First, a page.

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The meaning of crisis: reflections on doing fieldwork in Lebanon

By Viviane Hamans

Almost anyone who has been ‘in the field’, will confirm that at some point, crisis is part of the process. The amounts of time that I worried about whether I was on the right track or that I ‘for sure’ still didn’t have enough data to say something valid about my topic, are quite significant. What seems to be adding to that feeling of being in crisis, is that our way of doing research is changing, due to the circumstances we find ourselves in. The whole world seems to be in crisis, and how are we supposed to do deal with that?

Doing fieldwork and research during the Covid-19 epidemic was definitely not what I imagined myself doing when I prepared for my masters. While I managed to find my way to Lebanon, a lot of my peers were restricted to travel and did their fieldwork online. The crisis had different implications for me personally, compared to my peers, and for the data I collected. Understanding and accepting that crisis is part of the process, that it is part of our reality now, and that it can even enrich the actual research, has helped me tremendously. There is meaning in crisis and if anyone is capable of understanding that, it is us anthropologists.

Due to the measurements and restrictions that were installed in the Netherlands from early 2020 on,  my expectation was that most of the preparation for my fieldwork had to be done from home. After all, working from home was now the new reality.  At the same time, I also knew where I wanted to go: Lebanon. I had already travelled frequently between Amsterdam and Beirut to acquire the local language (most difficult goal I have ever set for myself, honestly) and to build up a local network. However, on August 4th 2020, just before the start of the academic year, Beirut was hit by a devastating explosion. I decided to take the flight to Beirut and started volunteering for an NGO that was handing out food and clothes packages and helped renovating buildings in the city. Meanwhile, I followed the Fieldwork Design lectures online (like everybody else) but under more difficult circumstances as my peers. The overall chaos in Lebanon severed over time, and not only put Beirut more than often in darkness, but subjected me to miss classes because of a lack of electricity and internet.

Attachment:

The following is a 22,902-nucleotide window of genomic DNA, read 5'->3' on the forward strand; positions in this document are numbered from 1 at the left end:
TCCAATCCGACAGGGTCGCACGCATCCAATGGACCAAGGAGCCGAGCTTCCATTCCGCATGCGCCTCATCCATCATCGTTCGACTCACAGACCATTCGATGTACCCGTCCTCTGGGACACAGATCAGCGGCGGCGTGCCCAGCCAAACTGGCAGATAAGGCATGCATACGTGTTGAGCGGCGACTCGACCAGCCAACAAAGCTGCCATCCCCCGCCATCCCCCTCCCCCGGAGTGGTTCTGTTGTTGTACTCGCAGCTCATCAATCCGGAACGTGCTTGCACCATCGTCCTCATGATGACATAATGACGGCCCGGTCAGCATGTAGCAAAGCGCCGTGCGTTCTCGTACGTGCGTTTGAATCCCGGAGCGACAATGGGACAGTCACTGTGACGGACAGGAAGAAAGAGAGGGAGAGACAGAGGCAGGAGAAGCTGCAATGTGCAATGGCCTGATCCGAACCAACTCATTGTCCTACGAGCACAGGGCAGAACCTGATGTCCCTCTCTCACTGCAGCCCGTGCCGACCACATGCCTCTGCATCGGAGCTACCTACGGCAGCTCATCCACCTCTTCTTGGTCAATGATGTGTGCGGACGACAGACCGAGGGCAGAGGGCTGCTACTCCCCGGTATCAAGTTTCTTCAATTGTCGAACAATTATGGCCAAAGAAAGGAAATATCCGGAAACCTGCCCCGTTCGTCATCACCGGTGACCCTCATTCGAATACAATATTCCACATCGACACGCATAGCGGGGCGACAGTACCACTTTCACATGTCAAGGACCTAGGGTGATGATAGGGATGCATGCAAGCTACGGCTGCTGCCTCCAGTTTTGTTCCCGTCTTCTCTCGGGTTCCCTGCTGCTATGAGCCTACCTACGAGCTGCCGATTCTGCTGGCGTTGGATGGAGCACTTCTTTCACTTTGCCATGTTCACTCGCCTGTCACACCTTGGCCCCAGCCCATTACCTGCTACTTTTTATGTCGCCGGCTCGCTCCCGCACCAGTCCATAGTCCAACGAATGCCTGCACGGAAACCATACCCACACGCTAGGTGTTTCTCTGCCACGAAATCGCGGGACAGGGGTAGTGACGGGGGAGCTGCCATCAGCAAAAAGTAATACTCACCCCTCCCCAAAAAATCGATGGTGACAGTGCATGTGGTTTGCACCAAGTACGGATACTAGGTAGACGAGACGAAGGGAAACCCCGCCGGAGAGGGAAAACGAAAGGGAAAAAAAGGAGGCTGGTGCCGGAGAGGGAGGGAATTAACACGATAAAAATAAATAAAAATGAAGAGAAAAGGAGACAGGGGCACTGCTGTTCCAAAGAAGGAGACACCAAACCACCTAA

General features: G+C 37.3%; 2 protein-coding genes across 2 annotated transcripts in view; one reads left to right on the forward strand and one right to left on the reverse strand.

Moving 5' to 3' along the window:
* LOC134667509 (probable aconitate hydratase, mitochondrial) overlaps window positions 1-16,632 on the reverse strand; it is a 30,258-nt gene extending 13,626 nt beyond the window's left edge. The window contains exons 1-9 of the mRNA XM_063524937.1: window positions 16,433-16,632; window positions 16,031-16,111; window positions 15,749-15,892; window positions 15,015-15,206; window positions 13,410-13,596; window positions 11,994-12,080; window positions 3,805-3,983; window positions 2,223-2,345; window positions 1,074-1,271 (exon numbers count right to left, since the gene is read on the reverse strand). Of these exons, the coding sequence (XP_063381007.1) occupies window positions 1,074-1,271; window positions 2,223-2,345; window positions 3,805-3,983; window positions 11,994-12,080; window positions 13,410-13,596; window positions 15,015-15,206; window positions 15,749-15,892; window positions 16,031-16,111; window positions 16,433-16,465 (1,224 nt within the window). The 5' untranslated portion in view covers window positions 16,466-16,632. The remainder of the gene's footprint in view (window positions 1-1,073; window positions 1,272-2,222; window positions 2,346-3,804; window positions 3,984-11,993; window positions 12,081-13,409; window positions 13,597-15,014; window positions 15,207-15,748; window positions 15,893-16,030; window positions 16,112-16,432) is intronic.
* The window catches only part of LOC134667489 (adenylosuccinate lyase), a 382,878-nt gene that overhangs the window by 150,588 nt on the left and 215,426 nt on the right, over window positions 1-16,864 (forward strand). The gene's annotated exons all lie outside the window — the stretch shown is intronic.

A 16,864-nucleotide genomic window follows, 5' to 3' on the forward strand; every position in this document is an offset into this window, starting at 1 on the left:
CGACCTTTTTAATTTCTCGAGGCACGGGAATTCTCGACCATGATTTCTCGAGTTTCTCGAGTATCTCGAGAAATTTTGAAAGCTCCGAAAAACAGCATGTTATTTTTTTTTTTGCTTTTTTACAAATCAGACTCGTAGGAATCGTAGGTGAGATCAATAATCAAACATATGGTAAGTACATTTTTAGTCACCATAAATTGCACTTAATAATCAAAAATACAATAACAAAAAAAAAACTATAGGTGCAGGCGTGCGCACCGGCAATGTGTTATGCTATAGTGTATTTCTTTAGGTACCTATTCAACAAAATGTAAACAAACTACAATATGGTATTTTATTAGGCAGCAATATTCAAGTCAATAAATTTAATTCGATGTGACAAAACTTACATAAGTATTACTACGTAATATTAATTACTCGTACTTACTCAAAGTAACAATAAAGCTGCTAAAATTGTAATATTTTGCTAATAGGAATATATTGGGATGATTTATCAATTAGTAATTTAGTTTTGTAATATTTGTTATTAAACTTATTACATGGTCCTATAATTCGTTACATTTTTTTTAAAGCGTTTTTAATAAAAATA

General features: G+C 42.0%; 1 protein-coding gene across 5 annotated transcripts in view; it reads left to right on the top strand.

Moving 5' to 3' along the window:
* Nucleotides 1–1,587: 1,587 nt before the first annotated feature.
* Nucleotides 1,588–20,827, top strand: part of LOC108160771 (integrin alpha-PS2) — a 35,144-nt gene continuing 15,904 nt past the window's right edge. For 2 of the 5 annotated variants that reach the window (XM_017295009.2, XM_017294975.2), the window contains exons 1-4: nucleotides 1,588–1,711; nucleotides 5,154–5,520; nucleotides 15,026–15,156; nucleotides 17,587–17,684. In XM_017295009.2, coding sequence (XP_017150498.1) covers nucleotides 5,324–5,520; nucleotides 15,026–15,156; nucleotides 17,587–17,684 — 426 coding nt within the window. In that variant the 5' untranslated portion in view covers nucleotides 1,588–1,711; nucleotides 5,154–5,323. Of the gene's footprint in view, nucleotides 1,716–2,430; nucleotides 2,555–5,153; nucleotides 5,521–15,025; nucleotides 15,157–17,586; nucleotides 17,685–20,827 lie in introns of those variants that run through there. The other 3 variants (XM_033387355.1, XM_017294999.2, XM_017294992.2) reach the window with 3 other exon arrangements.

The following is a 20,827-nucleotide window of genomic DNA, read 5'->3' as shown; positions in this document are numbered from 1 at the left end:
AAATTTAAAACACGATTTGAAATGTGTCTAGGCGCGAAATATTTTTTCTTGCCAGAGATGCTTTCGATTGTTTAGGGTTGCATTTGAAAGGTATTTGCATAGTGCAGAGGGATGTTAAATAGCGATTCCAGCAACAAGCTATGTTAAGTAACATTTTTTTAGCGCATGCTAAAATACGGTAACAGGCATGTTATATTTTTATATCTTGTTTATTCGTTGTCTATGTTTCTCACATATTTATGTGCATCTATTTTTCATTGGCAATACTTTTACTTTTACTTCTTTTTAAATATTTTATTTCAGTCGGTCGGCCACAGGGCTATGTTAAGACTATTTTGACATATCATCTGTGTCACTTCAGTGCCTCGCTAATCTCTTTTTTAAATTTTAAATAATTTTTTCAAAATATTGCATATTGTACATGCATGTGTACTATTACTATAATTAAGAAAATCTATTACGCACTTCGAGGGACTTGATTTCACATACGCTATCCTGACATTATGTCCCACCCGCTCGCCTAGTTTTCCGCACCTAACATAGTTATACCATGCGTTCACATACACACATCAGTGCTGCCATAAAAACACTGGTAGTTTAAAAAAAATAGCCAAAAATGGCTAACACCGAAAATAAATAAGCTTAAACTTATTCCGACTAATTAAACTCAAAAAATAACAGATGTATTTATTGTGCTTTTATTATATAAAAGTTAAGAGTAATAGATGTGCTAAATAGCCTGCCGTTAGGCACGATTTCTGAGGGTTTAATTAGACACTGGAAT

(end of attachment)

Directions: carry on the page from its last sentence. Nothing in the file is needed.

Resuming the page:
However, I realized that it was actually the Covid-19 crisis that allowed me to be there. Because of the nationwide lockdown, schools and universities physically closed and all lectures were continued online. This made it possible for me to prepare for my fieldwork on a distance while building up my knowledge on the crisis in Lebanon and building up my network in the field. It were my experiences during handing out food packages and understanding where this need was coming from, that led me to theorize about sustainable development and food security. It were these exact experiences, when I got into contact with the daily life crises that people were going through, that determined how my research would carry on.

By the time I was ready to go ‘into the field’ I chose Tripoli (North-Lebanon) as my destination from January on. Throughout my visits I learned that the city represents a paradox; once one of the most prosperous cities in the Mediterranean region, with a rich history of trade, agriculture and artisanal products, now she is nationally the poorest and most neglected city, with high poverty and food insecurity rates. The majority of Tripoli’s population experiences food insecurity, though there is an absolute abundancy of food and rich food culture everywhere you go.